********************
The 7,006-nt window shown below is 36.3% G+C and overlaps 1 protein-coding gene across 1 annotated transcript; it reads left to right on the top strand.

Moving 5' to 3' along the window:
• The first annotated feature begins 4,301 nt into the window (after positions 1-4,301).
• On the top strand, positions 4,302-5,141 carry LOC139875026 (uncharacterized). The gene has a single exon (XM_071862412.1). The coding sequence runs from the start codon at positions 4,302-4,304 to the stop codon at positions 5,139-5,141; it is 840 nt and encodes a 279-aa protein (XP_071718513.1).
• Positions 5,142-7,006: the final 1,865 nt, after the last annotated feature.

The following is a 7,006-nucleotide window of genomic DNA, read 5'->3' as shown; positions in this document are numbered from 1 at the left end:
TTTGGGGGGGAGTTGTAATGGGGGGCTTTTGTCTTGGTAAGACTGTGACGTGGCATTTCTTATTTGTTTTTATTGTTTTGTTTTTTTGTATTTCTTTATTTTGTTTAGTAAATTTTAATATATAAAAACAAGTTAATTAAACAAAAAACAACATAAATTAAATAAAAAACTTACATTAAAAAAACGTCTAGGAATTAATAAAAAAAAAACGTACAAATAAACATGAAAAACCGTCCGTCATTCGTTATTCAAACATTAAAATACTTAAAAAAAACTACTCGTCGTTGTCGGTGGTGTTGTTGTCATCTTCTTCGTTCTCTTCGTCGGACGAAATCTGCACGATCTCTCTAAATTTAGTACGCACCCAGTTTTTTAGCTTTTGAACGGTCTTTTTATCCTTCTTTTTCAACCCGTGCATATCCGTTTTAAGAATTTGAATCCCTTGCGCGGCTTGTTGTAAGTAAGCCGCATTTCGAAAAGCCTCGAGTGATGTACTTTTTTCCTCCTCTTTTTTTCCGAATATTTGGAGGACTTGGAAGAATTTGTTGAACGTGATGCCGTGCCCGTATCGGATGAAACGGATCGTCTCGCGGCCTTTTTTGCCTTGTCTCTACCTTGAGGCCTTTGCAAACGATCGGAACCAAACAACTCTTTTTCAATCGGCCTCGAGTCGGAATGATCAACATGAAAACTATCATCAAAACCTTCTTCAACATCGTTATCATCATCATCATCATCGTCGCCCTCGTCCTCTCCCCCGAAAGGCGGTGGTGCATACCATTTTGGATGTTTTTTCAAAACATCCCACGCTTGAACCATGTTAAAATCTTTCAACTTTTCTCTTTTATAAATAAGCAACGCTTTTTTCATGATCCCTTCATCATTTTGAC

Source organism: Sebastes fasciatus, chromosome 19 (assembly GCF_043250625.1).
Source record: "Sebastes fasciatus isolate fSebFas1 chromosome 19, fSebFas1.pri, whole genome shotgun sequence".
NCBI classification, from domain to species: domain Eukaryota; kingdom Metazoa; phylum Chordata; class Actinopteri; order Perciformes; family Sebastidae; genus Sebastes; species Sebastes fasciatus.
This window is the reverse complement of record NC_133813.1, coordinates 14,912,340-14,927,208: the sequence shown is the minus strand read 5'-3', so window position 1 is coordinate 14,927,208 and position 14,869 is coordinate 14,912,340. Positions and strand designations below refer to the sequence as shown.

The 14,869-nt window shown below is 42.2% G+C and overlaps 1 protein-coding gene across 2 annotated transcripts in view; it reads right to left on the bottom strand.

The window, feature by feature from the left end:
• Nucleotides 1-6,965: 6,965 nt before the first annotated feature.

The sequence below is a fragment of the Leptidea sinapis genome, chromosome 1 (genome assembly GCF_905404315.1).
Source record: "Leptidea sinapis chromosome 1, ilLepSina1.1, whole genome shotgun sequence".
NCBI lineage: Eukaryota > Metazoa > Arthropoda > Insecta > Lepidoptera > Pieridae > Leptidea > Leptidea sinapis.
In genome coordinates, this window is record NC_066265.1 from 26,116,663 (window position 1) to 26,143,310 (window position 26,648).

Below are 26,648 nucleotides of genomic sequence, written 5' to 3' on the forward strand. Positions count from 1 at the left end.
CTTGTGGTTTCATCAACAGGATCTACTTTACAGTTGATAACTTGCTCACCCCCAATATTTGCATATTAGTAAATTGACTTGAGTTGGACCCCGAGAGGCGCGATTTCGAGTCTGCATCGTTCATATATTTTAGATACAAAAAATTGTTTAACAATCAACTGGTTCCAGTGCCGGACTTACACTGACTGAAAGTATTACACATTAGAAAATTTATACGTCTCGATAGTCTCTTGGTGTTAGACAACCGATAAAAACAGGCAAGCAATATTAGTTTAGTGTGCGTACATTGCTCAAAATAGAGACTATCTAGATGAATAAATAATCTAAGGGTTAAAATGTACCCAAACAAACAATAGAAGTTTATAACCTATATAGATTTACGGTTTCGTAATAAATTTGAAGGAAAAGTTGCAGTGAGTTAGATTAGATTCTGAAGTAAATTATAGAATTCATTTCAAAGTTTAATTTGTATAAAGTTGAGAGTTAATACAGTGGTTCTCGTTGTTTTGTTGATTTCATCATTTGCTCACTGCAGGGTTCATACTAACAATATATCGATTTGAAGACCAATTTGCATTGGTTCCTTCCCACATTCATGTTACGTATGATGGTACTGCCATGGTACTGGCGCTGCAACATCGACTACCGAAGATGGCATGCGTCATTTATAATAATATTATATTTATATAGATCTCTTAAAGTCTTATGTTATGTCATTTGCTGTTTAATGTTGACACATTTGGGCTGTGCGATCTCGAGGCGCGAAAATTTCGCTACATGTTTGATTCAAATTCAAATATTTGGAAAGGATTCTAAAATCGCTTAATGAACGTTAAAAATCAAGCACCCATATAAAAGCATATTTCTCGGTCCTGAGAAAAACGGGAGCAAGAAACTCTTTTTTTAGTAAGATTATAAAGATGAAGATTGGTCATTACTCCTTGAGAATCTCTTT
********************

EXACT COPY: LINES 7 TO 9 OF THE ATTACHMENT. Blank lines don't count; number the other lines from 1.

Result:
TTTGGGGGGGAGTTGTAATGGGGGGCTTTTGTCTTGGTAAGACTGTGACGTGGCATTTCTTATTTGTTTTTATTGTTTTGTTTTTTTGTATTTCTTTATTTTGTTTAGTAAATTTTAATATATAAAAACAAGTTAATTAAACAAAAAACAACATAAATTAAATAAAAAACTTACATTAAAAAAACGTCTAGGAATTAATAAAAAAAAAACGTACAAATAAACATGAAAAACCGTCCGTCATTCGTTATTCAAACATTAAAATACTTAAAAAAAACTACTCGTCGTTGTCGGTGGTGTTGTTGTCATCTTCTTCGTTCTCTTCGTCGGACGAAATCTGCACGATCTCTCTAAATTTAGTACGCACCCAGTTTTTTAGCTTTTGAACGGTCTTTTTATCCTTCTTTTTCAACCCGTGCATATCCGTTTTAAGAATTTGAATCCCTTGCGCGGCTTGTTGTAAGTAAGCCGCATTTCGAAAAGCCTCGAGTGATGTACTTTTTTCCTCCTCTTTTTTTCCGAATATTTGGAGGACTTGGAAGAATTTGTTGAACGTGATGCCGTGCCCGTATCGGATGAAACGGATCGTCTCGCGGCCTTTTTTGCCTTGTCTCTACCTTGAGGCCTTTGCAAACGATCGGAACCAAACAACTCTTTTTCAATCGGCCTCGAGTCGGAATGATCAACATGAAAACTATCATCAAAACCTTCTTCAACATCGTTATCATCATCATCATCATCGTCGCCCTCGTCCTCTCCCCCGAAAGGCGGTGGTGCATACCATTTTGGATGTTTTTTCAAAACATCCCACGCTTGAACCATGTTAAAATCTTTCAACTTTTCTCTTTTATAAATAAGCAACGCTTTTTTCATGATCCCTTCATCATTTTGAC

Source organism: Sebastes fasciatus, chromosome 19 (assembly GCF_043250625.1).
Source record: "Sebastes fasciatus isolate fSebFas1 chromosome 19, fSebFas1.pri, whole genome shotgun sequence".